My first full day in Japan, I visited a university friend who’s been teaching English since 2002. He lives in Shizuoka Prefecture, and we met up in Kategawa, 90 minutes south of Tokyo by train.
This is what Japan’s “countryside” looks like, and this area grows mostly buckwheat. However, industry is never far away – my friend teaches Yamaha employees at the local plant.
Entrance to the castle grounds.
The tower, donjon, of Kategawa Castle. The original fell into ruin in the 19th century. This is a complete reconstruction.
Looking down onto the ORIGINAL Palace – a separate building from the donjon.
Entrance to the Palace.
Not a great photo, but still, samurai swords on a rack of antlers!!
The inside of the Palace. The floors are entirely tatami. When it was in use, the doors would’ve all been closed.
A courtyard in the palace.
Another courtyard, partly for the greenery, partly for air circulation – it’s hot and humid here.
What is there to say. !!!
Is this cool or creepy?
On the way to Shuzennji Izu shrine.
I decided not to take a picture closer up, as there were worshippers visiting.
The restaurant where we had lunch – the only time I sat on the floor.
We had the soba (buckwheat noodles and fresh tempura. SO good.
Among the stories history students have heard about China is how anyone wanting to work for the Emperor’s government had to take killer exams. This is one of the places where that happened. In the late 19th century all the families with the surname Chen in the Liwan district, around Guangzhou, gave money to build a place for all clan members to stay in the city when studying for their exams. The resulting building, also called the Chen Clan Academy and Folk Arts Museum, is stunning. Every surface is carved wood, brick, stone, or wrought iron. This kind of thing is my Disneyland.
Every clan had one of these “lineage halls.” This is one of the few left.
There’s a huge, wide plaza in front of the Academy – this is at the opening.
One of the gates in and out of the main plaza before the Academy.
The front of the Academy.
That’s carved, painted wood along the top. Below, the brickwork has had reliefs carved into it.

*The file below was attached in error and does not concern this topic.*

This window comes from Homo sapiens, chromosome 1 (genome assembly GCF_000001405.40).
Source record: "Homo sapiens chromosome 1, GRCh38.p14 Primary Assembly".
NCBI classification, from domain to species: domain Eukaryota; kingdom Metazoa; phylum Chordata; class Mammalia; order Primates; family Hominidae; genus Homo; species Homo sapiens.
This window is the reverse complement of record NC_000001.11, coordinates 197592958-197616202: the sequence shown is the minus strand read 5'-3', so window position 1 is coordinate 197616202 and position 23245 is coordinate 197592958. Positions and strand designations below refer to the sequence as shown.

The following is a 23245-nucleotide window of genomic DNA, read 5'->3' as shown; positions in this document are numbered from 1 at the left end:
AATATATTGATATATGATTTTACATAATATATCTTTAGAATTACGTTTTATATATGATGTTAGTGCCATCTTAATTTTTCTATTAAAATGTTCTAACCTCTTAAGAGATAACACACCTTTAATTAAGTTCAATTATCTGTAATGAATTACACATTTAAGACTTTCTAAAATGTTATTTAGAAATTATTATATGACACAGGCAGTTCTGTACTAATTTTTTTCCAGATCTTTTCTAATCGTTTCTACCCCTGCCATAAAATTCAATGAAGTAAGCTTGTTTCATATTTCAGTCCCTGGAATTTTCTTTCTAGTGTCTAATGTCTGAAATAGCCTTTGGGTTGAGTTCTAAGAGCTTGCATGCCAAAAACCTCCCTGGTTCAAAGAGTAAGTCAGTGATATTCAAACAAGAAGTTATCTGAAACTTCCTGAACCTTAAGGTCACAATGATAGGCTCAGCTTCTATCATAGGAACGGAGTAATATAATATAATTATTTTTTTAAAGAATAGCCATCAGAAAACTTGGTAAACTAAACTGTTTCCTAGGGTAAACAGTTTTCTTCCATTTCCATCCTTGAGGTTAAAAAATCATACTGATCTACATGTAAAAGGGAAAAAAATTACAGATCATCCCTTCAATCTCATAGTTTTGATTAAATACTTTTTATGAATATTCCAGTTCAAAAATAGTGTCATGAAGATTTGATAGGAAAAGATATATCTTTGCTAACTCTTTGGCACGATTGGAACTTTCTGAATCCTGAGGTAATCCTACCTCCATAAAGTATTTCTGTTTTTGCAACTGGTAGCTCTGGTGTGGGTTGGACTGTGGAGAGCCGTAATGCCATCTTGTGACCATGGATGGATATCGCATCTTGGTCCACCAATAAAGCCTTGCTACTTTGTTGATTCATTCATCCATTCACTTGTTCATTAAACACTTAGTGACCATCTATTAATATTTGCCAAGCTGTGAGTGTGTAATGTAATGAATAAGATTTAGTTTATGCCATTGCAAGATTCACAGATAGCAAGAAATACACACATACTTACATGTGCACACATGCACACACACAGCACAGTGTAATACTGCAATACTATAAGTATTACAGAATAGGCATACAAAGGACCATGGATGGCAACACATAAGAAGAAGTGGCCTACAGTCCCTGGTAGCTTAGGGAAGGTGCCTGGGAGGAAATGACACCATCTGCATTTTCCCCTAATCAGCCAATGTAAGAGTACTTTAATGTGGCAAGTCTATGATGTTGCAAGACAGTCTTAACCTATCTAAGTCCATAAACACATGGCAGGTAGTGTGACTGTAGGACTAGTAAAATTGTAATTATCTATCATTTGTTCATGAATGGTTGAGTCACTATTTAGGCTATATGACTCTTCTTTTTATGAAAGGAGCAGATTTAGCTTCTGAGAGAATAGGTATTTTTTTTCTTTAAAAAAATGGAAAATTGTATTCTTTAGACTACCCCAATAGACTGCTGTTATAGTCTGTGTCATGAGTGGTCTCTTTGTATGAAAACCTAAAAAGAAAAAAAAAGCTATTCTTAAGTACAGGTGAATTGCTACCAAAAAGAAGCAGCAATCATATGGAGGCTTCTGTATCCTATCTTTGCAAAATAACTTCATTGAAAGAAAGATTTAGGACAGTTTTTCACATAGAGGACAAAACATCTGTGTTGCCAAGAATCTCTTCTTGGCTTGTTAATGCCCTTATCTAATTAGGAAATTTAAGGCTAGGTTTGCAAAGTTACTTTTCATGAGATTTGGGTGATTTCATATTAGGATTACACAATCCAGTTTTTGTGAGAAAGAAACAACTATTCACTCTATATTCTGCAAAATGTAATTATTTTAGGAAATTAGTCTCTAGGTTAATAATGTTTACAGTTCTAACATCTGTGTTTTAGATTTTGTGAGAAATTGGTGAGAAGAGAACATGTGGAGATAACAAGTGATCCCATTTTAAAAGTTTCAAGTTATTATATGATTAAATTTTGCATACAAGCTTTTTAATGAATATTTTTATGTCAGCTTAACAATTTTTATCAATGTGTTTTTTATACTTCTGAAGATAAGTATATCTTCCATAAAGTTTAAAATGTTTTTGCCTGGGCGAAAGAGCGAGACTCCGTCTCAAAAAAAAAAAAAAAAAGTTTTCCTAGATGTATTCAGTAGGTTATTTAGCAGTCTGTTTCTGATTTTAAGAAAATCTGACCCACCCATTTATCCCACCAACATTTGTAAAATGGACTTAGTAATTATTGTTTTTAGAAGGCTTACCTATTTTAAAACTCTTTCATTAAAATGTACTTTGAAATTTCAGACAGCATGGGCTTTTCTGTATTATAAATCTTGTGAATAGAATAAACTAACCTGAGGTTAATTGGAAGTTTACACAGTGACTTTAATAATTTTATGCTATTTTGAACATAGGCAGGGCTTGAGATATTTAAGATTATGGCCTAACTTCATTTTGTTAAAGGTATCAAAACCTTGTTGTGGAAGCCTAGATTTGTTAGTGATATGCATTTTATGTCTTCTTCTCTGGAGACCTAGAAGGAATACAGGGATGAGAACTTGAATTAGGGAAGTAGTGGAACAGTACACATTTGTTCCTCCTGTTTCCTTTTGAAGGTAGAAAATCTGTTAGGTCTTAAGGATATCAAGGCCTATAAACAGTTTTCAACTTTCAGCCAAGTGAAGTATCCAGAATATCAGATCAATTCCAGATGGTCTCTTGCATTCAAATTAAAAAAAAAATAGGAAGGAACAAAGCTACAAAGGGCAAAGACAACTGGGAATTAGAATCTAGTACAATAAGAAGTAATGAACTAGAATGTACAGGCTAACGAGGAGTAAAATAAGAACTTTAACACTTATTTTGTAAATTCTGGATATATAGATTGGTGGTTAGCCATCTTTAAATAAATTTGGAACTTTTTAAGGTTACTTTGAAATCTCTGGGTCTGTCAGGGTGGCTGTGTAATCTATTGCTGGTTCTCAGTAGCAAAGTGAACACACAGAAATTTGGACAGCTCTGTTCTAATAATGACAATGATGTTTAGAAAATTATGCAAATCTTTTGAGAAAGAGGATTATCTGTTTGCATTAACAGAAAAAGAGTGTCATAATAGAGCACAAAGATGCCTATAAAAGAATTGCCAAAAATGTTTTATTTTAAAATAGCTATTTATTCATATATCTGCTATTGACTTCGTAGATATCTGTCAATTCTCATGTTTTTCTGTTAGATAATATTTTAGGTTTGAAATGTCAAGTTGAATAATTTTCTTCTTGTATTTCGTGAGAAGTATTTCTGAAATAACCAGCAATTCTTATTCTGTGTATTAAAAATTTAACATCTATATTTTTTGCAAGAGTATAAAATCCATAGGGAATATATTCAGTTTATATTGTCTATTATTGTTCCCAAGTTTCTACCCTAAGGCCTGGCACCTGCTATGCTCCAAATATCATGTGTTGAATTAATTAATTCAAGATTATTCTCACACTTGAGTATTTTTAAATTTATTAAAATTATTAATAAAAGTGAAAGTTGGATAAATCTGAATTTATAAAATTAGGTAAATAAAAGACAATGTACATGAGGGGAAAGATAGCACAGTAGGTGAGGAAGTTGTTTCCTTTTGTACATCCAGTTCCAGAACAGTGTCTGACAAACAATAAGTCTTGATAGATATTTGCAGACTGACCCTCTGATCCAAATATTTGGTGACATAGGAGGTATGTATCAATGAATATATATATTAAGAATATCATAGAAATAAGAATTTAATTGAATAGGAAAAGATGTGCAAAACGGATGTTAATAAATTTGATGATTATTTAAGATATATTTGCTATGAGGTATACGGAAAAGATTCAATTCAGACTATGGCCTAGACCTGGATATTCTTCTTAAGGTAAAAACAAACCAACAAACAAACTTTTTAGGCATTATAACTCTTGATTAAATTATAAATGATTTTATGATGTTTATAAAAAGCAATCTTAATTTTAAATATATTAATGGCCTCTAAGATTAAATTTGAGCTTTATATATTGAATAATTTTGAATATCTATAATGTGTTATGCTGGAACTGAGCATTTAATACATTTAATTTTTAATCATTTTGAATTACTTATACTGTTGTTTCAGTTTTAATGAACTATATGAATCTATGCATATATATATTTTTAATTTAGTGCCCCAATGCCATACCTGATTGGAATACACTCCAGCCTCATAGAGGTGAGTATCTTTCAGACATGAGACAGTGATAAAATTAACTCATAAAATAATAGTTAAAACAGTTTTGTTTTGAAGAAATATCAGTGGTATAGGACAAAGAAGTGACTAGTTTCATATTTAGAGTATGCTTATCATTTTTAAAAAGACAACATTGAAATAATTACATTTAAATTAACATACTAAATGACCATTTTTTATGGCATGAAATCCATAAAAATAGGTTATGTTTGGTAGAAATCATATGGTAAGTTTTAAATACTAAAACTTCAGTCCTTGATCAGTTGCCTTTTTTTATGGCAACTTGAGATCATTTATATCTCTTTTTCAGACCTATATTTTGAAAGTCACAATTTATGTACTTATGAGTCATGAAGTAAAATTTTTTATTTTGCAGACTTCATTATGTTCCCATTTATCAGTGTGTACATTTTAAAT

The main door into the building.
One of the Academy’s many courtyards.
Sadly, the woodwork is being weathered away.
This piece has been completely covered over to keep it from being damaged further.
This one has been restored.
This is a statue of two would-be thieves getting caught in an old-style Cantonese door!
One of the doors in person. Quite a few older houses in Guangzhou still have these.
This was found in pieces over several decades. It was only reassembled in OCTOBER LAST YEAR!
Archway of grape bunches. I can only guess this was the wine room.
Hallway along the side of the building. On the right is a courtyard, on the left are some of the enclosed rooms.
The doors to one of the rooms.
Windows looking out into a courtyard.
The panels are etched, stained glass.
The panels from inside with the sun coming through!
Some of the carved furniture on display.
Lest you think there’s no British influence in China…
Between the main building and the outer wall.
A lion guarding the path.
This is called “Storytelling”.
More of the fabulous furniture people used.
The CEILING even!
Looking out from one of the verandas to a courtyard.
The courtyards are partitioned by huge wooden screens, and every panel is carved with a scene from history or legend. This one is a scene from The Romance of the Three Kingdoms.
The Academy’s garden.
Houses butting right up against the back wall of the garden!
On my way out. Who would have ever noticed this one (besides tourists), but it’s decorated anyway…